Tuesday, September 13, 2011

Blog Tour Review: Wunderkind by Nikolai Grozni

Publisher: Free Press
Date: September 6, 2011
Format: hardback
Acquired: from Free Press Blog Tours
Read: for review (disclaimer: I received my copy of this book in return for an honest review.)
Pages: 290
Reading time: seven days

From GoodReads: Life in Sofia, Bulgaria, in the late 1980s is bleak and controlled. The oppressive Communist regime bears down on all aspects of people’s lives much like the granite sky overhead. In the crumbling old building that hosts the Sofia Music School for the Gifted, inflexible and unsentimental apparatchiks drill the students like soldiers—as if the music they are teaching did not have the power to set these young souls on fire. Fifteen-year-old Konstantin is a brash, brilliant pianist of exceptional sensitivity, struggling toward adulthood in a society where honest expression often comes at a terrible cost. Confined to the Music School for most of each day and a good part of the night, Konstantin exults in his small rebellions—smoking, drinking, and mocking Party pomp and cant at every opportunity. Intelligent and arrogant, funny and despairing, compassionate and cruel, he is driven simultaneously by a desire to be the best and an almost irresistible urge to fail. His isolation, buttressed by the grim conventions of a loveless society, prevents him from getting close to the mercurial violin virtuoso Irina, but also from understanding himself. Through it all, Konstantin plays the piano with inflamed passion: he is transported by unparalleled explorations of Chopin, Debussy, and Bach, even as he is cursed by his teachers’ numbing efforts at mind control. Each challenging piano piece takes on a life of its own, engendering exquisite new revelations. A refuge from a reality Konstantin detests, the piano is also what tethers him to it. Yet if he can only truly master this grandest of instruments—as well as his own self-destructive urges—it might just secure his passage out of this broken country.

My review: Wunderkind has so many aspects to it that make it a wonderful, engulfing read. Grozni has a way with words, and his writing is excellent. There's very few books that seriously impact me emotionally, but this was one of them. Sometimes after putting Wunderkind down for the night (and maybe it was just because I was reading late at night that I was so affected or because I'm still an angsty, stressed teenager), the whole loneliness and depression of the characters and setting made me feel like curling up in a ball. Even though I never noticed much plot to the novel, I never thought about this while reading. I was never bored, even though I was reading slower than usual! Grozni also writes about music in a way I've never before thought of it, a way I wish I could view it. Alas, I'm one of the mediocre musicians Konstantin so abhors.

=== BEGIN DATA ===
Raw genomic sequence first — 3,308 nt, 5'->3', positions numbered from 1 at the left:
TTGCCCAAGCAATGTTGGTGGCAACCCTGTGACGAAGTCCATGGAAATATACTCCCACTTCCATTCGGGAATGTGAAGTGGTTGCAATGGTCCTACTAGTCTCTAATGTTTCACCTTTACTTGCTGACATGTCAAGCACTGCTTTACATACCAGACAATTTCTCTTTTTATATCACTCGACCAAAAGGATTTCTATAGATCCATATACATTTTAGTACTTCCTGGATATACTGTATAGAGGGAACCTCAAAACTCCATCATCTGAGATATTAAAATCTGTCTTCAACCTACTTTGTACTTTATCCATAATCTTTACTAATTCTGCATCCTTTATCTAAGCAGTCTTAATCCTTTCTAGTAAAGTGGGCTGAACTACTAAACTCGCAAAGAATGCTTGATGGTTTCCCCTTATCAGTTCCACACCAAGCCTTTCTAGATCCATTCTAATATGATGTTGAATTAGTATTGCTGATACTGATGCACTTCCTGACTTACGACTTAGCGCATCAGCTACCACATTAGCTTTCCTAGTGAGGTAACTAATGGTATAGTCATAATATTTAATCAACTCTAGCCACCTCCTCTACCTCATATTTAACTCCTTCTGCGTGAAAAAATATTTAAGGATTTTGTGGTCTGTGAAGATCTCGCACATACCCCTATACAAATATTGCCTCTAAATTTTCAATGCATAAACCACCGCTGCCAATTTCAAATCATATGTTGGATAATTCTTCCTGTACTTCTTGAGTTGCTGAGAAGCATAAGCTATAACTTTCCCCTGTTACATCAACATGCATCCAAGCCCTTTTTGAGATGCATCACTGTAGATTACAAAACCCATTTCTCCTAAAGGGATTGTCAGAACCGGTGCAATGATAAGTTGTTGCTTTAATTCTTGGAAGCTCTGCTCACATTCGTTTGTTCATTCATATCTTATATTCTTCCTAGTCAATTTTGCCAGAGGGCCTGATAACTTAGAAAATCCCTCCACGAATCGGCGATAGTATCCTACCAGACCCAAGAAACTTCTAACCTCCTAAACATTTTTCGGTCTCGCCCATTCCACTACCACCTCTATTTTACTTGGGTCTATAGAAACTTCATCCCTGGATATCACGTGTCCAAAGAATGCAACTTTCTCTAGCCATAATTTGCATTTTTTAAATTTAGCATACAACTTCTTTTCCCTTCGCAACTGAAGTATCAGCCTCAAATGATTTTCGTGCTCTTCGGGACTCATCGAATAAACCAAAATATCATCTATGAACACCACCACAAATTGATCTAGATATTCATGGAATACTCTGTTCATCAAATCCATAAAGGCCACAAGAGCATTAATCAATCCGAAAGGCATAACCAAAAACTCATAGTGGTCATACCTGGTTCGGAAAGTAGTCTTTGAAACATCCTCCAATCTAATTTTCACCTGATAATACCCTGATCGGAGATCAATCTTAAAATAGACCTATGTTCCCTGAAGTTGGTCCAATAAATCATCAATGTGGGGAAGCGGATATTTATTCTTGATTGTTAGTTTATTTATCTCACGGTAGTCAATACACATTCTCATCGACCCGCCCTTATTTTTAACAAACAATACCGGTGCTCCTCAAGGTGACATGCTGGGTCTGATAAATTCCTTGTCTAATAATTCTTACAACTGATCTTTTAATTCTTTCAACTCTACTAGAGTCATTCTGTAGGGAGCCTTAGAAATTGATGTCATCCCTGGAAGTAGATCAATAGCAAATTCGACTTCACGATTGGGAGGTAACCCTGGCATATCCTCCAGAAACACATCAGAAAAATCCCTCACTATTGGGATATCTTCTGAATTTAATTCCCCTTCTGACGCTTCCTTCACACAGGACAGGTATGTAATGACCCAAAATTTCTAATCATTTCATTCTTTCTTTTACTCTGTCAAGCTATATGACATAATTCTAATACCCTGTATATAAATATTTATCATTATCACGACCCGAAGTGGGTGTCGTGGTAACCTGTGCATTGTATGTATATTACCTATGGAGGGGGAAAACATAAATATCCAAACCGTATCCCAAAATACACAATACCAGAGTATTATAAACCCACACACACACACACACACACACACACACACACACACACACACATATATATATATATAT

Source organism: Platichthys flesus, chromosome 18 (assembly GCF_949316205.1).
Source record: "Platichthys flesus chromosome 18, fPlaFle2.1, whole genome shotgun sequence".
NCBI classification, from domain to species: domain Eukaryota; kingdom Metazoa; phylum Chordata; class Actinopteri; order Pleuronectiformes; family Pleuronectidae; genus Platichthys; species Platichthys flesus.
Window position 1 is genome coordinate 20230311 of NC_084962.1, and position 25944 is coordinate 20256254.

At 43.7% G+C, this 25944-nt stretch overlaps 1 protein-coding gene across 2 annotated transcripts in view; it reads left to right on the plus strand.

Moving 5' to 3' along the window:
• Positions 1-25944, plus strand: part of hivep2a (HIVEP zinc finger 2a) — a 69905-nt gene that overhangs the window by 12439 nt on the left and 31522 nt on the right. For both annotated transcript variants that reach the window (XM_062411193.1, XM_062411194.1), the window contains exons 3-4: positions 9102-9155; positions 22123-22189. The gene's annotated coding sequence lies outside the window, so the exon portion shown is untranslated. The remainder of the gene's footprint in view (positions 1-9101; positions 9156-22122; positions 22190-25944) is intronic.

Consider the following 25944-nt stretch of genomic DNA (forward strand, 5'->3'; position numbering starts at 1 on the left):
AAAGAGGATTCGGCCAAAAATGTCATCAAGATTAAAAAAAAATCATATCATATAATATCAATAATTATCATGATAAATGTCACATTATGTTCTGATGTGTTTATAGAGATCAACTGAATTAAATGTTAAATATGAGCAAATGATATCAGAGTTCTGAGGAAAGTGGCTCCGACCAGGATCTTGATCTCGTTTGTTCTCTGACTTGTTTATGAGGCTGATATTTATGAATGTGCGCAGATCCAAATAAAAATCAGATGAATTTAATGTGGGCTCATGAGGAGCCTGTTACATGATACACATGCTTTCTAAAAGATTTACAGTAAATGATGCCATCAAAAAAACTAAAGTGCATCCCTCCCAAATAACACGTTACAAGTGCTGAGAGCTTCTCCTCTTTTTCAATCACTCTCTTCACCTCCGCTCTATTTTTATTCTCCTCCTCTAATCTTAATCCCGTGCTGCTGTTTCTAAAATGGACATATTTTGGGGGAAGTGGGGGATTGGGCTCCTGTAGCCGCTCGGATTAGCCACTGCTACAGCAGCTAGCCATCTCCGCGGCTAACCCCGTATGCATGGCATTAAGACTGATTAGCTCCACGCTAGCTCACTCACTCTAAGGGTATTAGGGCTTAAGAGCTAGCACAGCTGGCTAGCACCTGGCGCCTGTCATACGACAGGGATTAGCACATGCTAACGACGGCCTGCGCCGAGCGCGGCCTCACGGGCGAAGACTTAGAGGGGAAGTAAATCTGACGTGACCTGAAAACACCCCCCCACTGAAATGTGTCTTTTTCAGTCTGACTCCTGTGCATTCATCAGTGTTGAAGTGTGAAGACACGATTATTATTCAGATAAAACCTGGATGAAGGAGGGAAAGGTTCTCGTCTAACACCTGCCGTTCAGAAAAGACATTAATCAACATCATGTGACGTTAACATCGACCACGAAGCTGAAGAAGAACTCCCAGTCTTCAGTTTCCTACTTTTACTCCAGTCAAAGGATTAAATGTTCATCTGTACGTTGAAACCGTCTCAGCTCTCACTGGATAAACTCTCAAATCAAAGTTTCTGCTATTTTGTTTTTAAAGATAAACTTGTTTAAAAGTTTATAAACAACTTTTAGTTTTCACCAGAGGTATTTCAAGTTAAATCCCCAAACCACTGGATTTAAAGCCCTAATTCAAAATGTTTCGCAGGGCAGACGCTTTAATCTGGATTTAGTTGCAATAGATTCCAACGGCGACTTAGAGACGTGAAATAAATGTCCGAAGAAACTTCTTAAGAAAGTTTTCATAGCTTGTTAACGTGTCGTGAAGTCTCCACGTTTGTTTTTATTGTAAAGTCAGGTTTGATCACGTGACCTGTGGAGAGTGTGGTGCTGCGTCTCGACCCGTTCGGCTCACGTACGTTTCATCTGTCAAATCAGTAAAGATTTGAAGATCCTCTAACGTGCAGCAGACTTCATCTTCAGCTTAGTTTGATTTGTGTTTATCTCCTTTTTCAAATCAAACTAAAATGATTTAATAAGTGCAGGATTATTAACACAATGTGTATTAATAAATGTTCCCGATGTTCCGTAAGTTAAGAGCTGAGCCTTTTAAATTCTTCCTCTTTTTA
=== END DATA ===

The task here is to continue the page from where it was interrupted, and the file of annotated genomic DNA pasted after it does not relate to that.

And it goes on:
Wunderkind reads like a (literary) dystopian novel at times, and I've figured out from reading this that a lot of dystopian plots and aspects have probably come from Soviet influences. Like with Holocaust books, I would look at the date Konstantin is writing (1987-89) and wish I could tell the characters to hang on for only one more year or two, then everything would be over.

Unfortunately, the engulfing writing didn't stick with the novel for its entire length. The high emotions lasted for about half the book, then it just gradually ceased to be quite so special. Still, I rank Wunderkind with my other favorite teen bildungsromans - The Body of Christopher Creed, Going Bovine, and Jasper Jones - though its literary flavor sets it apart from these as does its realistic Soviet setting based on the author's own experiences.

p. 102 "I want music to tell me something true. I don't want fantasies and science fiction. And I don't care about fancy chords and the whole extravaganza of the grotesque. I don't get this obsession with newness. It's got to be new, fancy, weird, somehow broken and distorted, never thought of before." OK, so Grozni's really talking about music here, but this quote made me think about a lot of recent literature, namely the darker YA fantasy and dystopian/post-apocalyptic books of the past couple years.

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